It is a significant slip that marks departure from our expected results”

(Moradi 8)

The print and the objects have similar characteristics, exist in different dimensions, but were conceived of similar processes.

  Portraying the  3D printed glitch objects within printed representation of digital glitch artwork  feels akin to viewing them in their natural environment.

This is another presentation of a way in which I feel these unfamiliar objects of uselessness can be seen as appearing very natural.

The image below is an exploration of the same ecology, yet it has been edited in Photoshop on the computer, the “natural habitat” of the piece rather than that of the object.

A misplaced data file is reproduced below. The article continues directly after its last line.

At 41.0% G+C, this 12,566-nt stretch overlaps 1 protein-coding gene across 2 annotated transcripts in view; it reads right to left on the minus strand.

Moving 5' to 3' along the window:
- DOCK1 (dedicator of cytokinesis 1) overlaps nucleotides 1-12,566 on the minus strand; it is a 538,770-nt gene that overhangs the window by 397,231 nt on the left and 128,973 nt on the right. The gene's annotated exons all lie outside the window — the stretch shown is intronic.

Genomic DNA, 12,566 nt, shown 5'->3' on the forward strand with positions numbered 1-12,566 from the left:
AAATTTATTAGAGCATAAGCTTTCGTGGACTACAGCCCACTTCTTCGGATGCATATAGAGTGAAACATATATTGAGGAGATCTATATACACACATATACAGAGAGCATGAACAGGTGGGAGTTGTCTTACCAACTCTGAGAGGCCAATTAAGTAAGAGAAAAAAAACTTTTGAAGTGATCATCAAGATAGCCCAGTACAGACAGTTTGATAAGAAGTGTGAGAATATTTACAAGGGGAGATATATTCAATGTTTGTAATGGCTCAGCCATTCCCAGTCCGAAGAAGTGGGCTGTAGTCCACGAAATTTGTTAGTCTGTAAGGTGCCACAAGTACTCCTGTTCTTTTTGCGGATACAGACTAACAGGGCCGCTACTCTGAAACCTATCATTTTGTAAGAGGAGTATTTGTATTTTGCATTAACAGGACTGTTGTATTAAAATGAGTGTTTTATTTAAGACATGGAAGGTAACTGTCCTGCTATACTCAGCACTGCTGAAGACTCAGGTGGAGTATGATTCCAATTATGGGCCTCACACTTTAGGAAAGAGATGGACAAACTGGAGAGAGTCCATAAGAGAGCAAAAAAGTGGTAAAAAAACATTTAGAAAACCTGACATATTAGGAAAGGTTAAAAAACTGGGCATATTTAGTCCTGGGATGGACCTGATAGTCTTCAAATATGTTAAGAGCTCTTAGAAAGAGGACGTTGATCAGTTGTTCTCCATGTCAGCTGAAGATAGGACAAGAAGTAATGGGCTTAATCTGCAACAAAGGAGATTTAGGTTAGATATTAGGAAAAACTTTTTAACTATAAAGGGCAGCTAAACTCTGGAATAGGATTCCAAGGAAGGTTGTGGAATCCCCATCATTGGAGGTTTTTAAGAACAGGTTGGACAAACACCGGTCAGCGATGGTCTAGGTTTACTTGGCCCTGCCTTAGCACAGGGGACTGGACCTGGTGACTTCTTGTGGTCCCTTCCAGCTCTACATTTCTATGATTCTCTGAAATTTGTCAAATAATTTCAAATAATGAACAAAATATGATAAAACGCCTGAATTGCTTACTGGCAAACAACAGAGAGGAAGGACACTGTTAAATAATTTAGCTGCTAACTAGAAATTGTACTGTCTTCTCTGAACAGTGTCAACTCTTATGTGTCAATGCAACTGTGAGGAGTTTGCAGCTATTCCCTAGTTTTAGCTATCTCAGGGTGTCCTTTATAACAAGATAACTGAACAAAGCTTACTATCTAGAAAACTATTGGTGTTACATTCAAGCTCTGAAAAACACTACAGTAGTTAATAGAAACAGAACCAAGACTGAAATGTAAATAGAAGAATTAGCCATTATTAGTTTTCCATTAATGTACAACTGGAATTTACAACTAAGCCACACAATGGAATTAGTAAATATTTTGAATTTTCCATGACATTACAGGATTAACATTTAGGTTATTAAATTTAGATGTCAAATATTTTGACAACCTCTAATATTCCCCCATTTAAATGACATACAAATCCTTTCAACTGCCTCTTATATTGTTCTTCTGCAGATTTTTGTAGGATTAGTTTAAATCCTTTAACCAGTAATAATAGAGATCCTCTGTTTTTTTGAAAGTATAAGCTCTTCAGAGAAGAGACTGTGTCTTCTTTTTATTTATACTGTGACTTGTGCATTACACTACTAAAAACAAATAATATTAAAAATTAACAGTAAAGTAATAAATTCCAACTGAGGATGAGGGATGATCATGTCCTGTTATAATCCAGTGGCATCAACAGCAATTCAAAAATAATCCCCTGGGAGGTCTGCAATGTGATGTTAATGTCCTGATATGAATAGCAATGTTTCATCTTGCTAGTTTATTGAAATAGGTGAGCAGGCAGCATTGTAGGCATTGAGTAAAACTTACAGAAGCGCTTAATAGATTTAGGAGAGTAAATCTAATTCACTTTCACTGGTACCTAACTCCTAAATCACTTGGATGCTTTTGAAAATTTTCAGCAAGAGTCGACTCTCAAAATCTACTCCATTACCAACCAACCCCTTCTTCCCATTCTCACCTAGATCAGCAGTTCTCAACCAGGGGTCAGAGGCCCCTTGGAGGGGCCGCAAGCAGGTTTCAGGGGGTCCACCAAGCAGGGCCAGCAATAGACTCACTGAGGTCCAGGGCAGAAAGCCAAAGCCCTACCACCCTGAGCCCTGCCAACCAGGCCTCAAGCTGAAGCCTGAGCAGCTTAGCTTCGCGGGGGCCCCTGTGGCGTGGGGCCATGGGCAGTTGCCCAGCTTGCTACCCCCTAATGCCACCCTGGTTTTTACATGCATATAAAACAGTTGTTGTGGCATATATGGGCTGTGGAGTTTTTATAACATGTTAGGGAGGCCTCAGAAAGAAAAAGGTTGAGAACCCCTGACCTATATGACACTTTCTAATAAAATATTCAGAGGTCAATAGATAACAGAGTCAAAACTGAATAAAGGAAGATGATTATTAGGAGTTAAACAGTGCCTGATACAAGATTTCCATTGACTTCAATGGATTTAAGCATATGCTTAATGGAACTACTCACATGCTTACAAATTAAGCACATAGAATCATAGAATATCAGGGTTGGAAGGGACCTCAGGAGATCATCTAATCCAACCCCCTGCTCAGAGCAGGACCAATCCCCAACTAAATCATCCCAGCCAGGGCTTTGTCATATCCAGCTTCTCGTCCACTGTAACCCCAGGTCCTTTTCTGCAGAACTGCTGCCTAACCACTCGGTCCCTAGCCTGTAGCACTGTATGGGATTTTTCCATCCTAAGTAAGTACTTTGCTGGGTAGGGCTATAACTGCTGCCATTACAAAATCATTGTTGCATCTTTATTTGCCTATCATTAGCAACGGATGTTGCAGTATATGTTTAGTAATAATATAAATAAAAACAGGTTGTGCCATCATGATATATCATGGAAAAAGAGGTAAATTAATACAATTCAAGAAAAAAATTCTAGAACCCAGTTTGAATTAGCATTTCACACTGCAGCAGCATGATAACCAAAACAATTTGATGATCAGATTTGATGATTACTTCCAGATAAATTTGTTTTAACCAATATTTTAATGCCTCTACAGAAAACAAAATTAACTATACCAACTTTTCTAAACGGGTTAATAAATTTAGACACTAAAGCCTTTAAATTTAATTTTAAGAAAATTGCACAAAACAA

3D printed glitch objects have been introduced into the white space of a video still called January 11th Saturday, by Cory Arcangel (Morandi et al. 41).


“a digital composite piece”



Ed. “A Nightly Print Gone Wrong.” blog. 3D printing. N.p., 24 Dec. 2011. Web.

Moradi, Iman et al. Glitch: Designing Imperfection. First. New York, NY: Mark Batty Publisher, 2009. Print.

Turk, Victoria. “Motherboard.” 3D-Printed Mistakes Are Inspiring a New Kind of Glitch Art. N.p., 23 Oct. 2014. Web.

Sarah’s week 8 CST post

“Mind to design in minutes”  ?

This is head banner of

I had not noticed this until last week in our all group meeting. I wonder what tinkerCAD means by this, as their statement here takes on meaning for me that I would not have recognized in the same way a few months ago.

“Mind to design”?

Where was the design located before?

What’s after design then?